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The "deal" between the parties over the energy future of the United States and the San Juan Basin at the end of 2015 was the most misguided example of politics at the fuel pump since the 1970s. Then it was retail price control and now it’s a free-for-all in the price of oil in the world market with West Texas Crude approaching 10-year lows.

Lifting the restriction on exporting crude oil adds American oil to a world market which is over-supplied. Expect no cash flow increase for American producers and still lower world prices than with the restriction or ban in place.

This is not the place to assess the other side of the "deal." However, tax credit extensions for wind and solar as alternative fuels to replace coal and later natural gas are no longer of concern to the Republican Party in Congress.

With petroleum economics based on market prices, there is virtually no way that the "deal" will bring about tens of thousands of new jobs in the oil and gas fields. How does exporting crude oil lead to increased drilling and rig deployment if this increases supply in an oversupplied world market? On the contrary, it leads to lower prices and negative cash flows for producers who must cut their workforces.

If oil and gas prices rebound in the next three years, the alternative fuels are beneficiaries as tax credits shape new non-fossil fuel investment, offsetting the risk of lower oil and gas prices, This was no doubt the objective of the climate change politics of Paris and the Democratic Party in Congress as well as the White House.

Although U.S. oil refiners will have a transportation cost tax adjustment from the "deal," what prevents them from buying foreign oil at lower prices than American oil (North Sea Brent at declining prices)?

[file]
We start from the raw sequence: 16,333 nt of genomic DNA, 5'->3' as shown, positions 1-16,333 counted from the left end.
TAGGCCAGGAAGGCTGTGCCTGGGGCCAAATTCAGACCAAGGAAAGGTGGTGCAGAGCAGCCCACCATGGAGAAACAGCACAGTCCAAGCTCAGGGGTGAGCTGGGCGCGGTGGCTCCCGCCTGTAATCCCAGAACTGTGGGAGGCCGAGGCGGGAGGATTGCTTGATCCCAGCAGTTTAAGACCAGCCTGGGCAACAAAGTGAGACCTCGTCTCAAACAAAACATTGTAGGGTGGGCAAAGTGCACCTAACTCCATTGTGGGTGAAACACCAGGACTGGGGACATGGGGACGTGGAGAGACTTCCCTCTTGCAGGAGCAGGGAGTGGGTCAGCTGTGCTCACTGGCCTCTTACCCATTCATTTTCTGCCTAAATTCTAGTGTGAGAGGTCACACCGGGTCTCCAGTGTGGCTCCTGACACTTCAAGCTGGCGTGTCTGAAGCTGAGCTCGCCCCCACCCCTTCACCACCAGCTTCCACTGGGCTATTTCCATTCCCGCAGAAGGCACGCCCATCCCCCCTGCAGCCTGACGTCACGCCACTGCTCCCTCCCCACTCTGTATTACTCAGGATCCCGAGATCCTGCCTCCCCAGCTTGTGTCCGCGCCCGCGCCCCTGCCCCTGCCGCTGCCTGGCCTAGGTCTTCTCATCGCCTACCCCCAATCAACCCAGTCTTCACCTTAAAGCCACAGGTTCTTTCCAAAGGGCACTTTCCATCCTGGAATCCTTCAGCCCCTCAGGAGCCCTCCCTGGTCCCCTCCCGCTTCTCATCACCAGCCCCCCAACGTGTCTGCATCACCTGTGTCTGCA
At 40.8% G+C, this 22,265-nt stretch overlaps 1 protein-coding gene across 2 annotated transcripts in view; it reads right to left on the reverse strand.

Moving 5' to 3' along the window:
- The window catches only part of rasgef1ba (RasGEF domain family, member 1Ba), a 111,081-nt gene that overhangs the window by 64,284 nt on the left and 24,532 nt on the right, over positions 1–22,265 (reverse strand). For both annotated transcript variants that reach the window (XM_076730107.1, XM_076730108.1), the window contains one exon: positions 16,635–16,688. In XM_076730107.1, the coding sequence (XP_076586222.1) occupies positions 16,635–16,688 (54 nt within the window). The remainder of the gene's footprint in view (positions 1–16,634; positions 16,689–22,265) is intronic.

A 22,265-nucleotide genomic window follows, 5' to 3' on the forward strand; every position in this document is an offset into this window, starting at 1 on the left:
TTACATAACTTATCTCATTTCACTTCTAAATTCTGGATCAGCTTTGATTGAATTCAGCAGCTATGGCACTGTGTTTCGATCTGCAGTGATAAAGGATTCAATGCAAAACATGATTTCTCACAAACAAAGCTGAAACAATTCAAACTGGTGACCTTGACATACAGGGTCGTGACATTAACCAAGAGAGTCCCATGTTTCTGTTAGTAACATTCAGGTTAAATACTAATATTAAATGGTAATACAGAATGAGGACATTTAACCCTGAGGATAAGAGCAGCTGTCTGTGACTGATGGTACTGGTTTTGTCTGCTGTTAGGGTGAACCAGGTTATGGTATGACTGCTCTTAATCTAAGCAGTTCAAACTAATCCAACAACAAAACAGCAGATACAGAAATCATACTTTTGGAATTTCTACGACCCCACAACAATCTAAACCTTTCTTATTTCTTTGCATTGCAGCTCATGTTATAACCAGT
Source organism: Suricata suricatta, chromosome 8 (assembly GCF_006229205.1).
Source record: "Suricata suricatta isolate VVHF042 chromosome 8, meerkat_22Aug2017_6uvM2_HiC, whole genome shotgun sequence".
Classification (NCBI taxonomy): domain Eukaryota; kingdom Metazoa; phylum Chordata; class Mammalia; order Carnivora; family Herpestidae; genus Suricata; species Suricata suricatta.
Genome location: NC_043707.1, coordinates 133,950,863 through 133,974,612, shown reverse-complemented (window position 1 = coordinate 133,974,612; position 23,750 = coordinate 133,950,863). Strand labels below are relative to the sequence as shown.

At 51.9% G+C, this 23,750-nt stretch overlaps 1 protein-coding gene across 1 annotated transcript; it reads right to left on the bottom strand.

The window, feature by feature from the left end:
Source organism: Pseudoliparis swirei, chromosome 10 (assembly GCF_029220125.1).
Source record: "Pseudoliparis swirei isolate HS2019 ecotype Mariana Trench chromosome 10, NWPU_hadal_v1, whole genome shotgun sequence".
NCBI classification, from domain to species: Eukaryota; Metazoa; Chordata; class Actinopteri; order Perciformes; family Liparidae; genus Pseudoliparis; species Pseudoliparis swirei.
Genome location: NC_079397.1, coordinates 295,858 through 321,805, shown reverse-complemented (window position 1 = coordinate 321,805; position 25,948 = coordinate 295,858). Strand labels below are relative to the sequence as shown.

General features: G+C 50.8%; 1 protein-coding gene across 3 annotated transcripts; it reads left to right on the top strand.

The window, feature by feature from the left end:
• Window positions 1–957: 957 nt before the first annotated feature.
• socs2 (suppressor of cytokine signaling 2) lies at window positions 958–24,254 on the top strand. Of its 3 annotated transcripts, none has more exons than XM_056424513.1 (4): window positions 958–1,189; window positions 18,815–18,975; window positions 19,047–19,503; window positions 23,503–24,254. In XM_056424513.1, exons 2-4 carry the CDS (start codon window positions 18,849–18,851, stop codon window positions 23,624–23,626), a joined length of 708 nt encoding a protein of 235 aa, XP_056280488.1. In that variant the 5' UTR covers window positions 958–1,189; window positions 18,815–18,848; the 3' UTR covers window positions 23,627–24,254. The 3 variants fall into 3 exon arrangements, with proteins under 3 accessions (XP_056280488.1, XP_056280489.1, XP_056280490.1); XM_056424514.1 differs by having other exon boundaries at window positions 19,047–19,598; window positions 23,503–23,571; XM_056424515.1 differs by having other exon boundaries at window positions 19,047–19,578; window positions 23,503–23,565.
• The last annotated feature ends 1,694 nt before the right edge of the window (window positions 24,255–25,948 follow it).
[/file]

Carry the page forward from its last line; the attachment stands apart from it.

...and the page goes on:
For more than a year, I have developed an analysis of an OPEC/Saudi Arabian price war against American shale or light tight oil producers. This was regarded lightly while industry and Wall Street funds held on for a price recovery by last June. Now what I wrote in these columns is "mainstream" and U.S. producers survive through selling forward with "hedges."

What will be left of the San Juan Basin oil and gas economy in 2017? Will exporting crude oil to Poland or Sweden, against Saudi discounts, contribute to a Four Corners economic rebound?

The advantages to American foreign policy of allowing Southwestern and North Dakota crude oil to be exported appear to be Washington, D.C., illusions. Will foreign buyers pay a premium price for oil because it is American? Why should foreign countries subsidize oil purchases from America in defiance of the market price?

At the end of the day, Southwest and Dakota producers will calculate a "net back" that will reveal the winners of the “deal" are the traders who dominate the foreign trade in crude oil with only one producing company exception.

The situation in the San Juan Basin and Four Corners is that this is unlike any "bust" on record since it couples falling natural gas and oil prices with Washington, D.C.'s climate change objectives to regulate fossil fuels out of existence in the next 15 years.

Daniel Fine is associate director, New Mexico Center for Energy Policy at New Mexico Tech, and project leader of the Energy Policy, state of New Mexico, Department of Energy Minerals and Natural Resources. The opinions he expresses in this column are his own.

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